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Analysis Shows Single Market Essential For Paisley

Cost Of A Hard Tory Brexit: £2,300 Loss Per Person.

 

New economic impact analysis by the Scottish Government has confirmed that the best way to protect the local economy and household incomes in Paisley is through Scotland remaining in the Single Market and Customs Union.

Tom Arthur MSP, Derek MacKay MSP, George Adam MSP & Gavin Newlands MP

Failure by the Tory government to secure a Brexit deal would see Scotland take a £12.7 billion economic hit, equivalent to £2,300 per year for each person in Paisley. The analysis also shows that a ‘Canada-type’ deal with the EU, with limited access to the Single Market, would still leave people in Paisley £1,610 worse off per head.

 

Other key findings show that remaining in the Single Market could create new opportunities for the local economy in Paisley to flourish, and that continued freedom of movement is required to support economic growth. Local industries such as our NHS is dependent upon free movement. Figures show that EU citizens currently working in Paisley currently contribute an average of £10,400 in tax revenues.

 

Commenting, George Adam, Paisleys MSP said:

 

“The best way to protect the economy and jobs in Paisley is to ensure that Scotland remains within the European Single Market and Customs Union.

 

“This latest analysis by the Scottish Government shows just how important that is for people living in Paisley – who would be left £2,300 worse off in the result of a hard Brexit scenario that the Tories seem to be on course for.

 

“People in Paisley voted decisively to remain in the European Union. We’re almost two years on from the vote and they UK government has failed to provide certainty for businesses and our public services which rely on free trade and free movement with the rest of the EU.

 

“The decisions taken over the coming months will be absolutely vital for jobs and the future of the local economy in Paisley. Failing to back Scotland’s continued place in Europe would have serious consequences and would be an absolute tragedy for future generations.”

 

Paisley’s MSP, George Adam, backs musicians in his constituency to get the best possible deal from Brexit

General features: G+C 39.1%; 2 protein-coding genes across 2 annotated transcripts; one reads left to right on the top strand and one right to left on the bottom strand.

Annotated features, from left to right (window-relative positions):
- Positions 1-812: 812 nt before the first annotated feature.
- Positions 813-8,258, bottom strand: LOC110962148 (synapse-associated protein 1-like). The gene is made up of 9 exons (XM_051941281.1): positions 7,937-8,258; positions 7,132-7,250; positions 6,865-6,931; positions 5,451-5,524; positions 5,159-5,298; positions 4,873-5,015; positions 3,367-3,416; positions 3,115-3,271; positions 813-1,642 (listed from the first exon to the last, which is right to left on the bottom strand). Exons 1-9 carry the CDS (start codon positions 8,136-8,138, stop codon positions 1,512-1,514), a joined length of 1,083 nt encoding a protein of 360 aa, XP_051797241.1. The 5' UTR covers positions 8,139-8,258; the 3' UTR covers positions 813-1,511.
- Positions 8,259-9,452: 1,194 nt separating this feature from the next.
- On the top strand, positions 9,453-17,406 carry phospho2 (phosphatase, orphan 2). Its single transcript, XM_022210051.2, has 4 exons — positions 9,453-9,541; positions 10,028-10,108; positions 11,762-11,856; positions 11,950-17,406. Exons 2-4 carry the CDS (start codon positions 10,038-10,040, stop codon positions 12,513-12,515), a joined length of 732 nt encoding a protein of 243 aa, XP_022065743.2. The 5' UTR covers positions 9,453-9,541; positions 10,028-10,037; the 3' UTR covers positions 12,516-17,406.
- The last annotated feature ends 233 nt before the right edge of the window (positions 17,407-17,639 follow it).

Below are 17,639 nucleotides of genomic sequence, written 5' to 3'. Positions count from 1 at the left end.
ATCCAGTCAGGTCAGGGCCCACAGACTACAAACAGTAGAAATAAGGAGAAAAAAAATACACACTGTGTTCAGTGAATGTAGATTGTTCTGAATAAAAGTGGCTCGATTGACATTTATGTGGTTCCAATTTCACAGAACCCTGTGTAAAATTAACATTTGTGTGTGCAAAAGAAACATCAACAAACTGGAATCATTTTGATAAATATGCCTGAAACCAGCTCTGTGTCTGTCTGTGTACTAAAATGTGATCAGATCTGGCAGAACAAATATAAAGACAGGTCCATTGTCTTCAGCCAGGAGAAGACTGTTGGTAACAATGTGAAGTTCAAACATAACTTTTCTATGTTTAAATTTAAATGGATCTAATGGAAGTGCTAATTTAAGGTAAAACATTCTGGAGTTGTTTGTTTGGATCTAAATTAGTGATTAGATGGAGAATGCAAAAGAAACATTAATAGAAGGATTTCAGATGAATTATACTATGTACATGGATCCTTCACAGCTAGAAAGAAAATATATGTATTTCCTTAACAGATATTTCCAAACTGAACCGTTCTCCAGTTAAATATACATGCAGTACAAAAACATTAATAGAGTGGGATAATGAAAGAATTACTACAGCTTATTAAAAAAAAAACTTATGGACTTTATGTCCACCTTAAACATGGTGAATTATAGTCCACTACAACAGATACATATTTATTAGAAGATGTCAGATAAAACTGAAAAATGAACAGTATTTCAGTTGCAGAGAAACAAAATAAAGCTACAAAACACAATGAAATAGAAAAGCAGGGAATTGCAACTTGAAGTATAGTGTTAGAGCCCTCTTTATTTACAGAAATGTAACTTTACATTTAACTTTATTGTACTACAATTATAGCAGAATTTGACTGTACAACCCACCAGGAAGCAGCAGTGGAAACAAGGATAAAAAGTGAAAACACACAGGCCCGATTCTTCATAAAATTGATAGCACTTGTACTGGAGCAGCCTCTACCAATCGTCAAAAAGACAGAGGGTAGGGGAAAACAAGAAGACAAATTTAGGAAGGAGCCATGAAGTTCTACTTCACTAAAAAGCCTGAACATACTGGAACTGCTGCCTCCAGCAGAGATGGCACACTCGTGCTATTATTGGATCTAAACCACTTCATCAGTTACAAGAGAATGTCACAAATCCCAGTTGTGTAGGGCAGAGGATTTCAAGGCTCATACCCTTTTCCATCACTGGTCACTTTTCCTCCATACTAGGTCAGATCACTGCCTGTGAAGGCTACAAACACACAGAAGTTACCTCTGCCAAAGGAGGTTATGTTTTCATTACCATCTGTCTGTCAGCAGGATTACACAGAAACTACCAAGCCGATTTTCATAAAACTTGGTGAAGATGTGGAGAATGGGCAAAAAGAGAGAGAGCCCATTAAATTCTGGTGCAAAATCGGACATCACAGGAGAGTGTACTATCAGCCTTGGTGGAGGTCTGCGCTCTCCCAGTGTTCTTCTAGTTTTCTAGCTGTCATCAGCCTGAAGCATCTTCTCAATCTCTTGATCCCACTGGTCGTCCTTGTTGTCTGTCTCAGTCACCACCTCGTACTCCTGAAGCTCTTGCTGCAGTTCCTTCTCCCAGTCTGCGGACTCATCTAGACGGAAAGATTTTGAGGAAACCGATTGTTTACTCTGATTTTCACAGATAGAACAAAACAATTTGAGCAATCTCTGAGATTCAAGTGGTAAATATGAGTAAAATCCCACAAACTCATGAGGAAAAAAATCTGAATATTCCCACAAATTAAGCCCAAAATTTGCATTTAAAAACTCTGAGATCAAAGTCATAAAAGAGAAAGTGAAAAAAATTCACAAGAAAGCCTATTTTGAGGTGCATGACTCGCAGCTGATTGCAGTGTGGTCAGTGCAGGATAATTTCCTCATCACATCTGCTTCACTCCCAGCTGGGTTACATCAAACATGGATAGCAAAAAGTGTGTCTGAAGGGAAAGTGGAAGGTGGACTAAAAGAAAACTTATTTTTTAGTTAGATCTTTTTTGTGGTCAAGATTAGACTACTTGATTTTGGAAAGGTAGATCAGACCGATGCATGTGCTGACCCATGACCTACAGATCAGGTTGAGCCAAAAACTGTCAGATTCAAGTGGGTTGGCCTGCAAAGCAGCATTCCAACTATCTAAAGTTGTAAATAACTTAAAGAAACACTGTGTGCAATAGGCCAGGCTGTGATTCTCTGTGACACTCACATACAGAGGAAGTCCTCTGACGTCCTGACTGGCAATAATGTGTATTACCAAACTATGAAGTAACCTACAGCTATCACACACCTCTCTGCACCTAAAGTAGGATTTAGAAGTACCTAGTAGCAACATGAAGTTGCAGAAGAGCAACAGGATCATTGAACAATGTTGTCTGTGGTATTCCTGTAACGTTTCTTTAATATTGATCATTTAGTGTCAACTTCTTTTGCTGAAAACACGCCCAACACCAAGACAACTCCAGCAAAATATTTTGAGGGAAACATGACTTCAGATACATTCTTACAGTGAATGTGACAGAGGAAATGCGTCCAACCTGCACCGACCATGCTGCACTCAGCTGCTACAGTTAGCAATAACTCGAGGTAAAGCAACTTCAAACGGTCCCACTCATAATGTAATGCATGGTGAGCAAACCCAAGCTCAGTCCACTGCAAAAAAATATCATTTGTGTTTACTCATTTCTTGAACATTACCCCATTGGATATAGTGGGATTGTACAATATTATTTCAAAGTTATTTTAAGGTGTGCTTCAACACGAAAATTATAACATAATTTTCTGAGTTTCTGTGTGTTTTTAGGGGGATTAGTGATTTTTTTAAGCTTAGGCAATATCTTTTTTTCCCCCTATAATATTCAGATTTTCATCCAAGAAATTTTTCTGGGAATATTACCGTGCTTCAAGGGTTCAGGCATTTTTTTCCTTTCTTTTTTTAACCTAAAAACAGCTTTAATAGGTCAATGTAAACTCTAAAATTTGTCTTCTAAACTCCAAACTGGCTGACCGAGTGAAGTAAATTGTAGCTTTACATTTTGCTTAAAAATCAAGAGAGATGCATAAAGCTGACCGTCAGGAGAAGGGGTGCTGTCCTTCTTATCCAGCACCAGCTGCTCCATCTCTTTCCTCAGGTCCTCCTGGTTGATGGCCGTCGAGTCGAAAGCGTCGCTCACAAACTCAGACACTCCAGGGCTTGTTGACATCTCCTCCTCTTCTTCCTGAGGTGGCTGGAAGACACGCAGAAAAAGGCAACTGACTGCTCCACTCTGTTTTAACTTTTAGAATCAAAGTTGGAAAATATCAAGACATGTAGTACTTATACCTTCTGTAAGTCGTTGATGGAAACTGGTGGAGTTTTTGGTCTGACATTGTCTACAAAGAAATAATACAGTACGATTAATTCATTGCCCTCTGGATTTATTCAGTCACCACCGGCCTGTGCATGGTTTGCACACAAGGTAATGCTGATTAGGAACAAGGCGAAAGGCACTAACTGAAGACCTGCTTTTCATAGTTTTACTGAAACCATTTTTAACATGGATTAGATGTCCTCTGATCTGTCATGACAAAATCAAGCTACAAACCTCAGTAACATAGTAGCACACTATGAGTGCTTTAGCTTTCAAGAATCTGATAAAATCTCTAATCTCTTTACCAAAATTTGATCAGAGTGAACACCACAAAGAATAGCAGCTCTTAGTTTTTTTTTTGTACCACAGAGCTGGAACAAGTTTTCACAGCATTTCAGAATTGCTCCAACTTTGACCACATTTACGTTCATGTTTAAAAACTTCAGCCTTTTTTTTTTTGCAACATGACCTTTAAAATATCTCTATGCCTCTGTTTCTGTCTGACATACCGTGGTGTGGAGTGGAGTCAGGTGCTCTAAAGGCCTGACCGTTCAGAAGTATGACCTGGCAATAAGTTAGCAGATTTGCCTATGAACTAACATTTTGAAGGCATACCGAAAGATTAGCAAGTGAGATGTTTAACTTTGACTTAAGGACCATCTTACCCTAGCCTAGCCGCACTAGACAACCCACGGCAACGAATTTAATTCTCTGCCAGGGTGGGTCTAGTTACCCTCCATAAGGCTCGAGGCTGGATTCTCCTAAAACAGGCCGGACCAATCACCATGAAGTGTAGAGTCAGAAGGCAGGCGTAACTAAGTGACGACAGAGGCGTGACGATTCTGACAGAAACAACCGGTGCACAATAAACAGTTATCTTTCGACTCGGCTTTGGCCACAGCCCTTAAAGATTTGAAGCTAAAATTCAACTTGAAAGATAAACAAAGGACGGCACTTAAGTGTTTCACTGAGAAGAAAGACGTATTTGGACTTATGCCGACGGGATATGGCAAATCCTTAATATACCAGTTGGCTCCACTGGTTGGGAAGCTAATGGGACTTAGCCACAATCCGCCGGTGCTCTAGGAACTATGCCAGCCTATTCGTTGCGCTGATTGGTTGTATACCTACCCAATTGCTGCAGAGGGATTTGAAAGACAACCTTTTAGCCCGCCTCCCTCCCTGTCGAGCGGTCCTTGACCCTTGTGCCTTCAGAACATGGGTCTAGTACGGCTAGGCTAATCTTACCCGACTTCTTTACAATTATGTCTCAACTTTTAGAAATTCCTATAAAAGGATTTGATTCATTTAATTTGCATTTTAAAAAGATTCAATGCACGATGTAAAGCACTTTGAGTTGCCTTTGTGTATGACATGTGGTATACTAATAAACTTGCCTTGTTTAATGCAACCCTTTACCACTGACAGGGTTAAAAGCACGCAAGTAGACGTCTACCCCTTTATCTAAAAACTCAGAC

Musicians are very concerned that the Brexit process may lead to the introduction of individual member state work permits and/or visas for British musicians touring and working across Europe.

 

Most professional musicians and performers rely on touring and travelling for their careers and livelihoods and gigs are often organised at short notice.

 

As some performers can be working in several different European countries over the course of a few days, the possible introduction of work permissions and/or visas for British musicians touring and working in Europe could be extremely detrimental.

The Musicians’ Union launched its free movement campaign in Spring 2017.

 

Over 150 MSPs, MPs, Peers and MEPs have signed the pledge to do all they can to ensure musicians can travel freely and easily post-Brexit for time-limited activities such as touring and performing, with minimum administrative burdens.

 

A petition launched in September has attracted over 19,000 signatures, with the majority of people signing via a Change.org petition.

 

The MU is also encouraging all musicians to share their experiences of touring, performing, teaching and other work in the EU on social media using the hashtag #WorkingInTheEU.

 

The creative industries are worth over £87bn in GVA to the UK economy – more than oil and gas, life sciences and aerospace combined – and is the fastest-growing sector of the economy, employing 1 in 11 people.

 

The UK has the largest cultural economy in the world relative to GDP, is the largest producer of recorded music in Europe, and is the second largest exporter of music (after the US).

 

It is vital we get the best possible deal for the sector in a number of areas that have been so critical to its success – the ability to tour and trade easily with the UK’s largest export market and to attract talent, IP protection, EU arts funding, workers’ rights and the rights of EU citizens in the UK.

 

Horace Trubridge, Musicians’ Union General Secretary says: “British musicians have long enjoyed easy access to touring in Europe, as UK venues and festivals have benefited from easy access to European performers. We know from touring in the US elsewhere, that visas and other restrictions impose significant costs and administration, and occasionally considerable financial loss when visas aren’t processed in time. We are calling on MPs and the Government to help secure a deal that will ensure ease of movement for touring and performing post-Brexit”.

 

George said: “Today, I confirmed my support for professional musicians and performers in my constituency, and will urge the Government to ensure that they can continue to be able to travel easily across Europe post-Brexit for touring and performing with minimum administrative burdens”.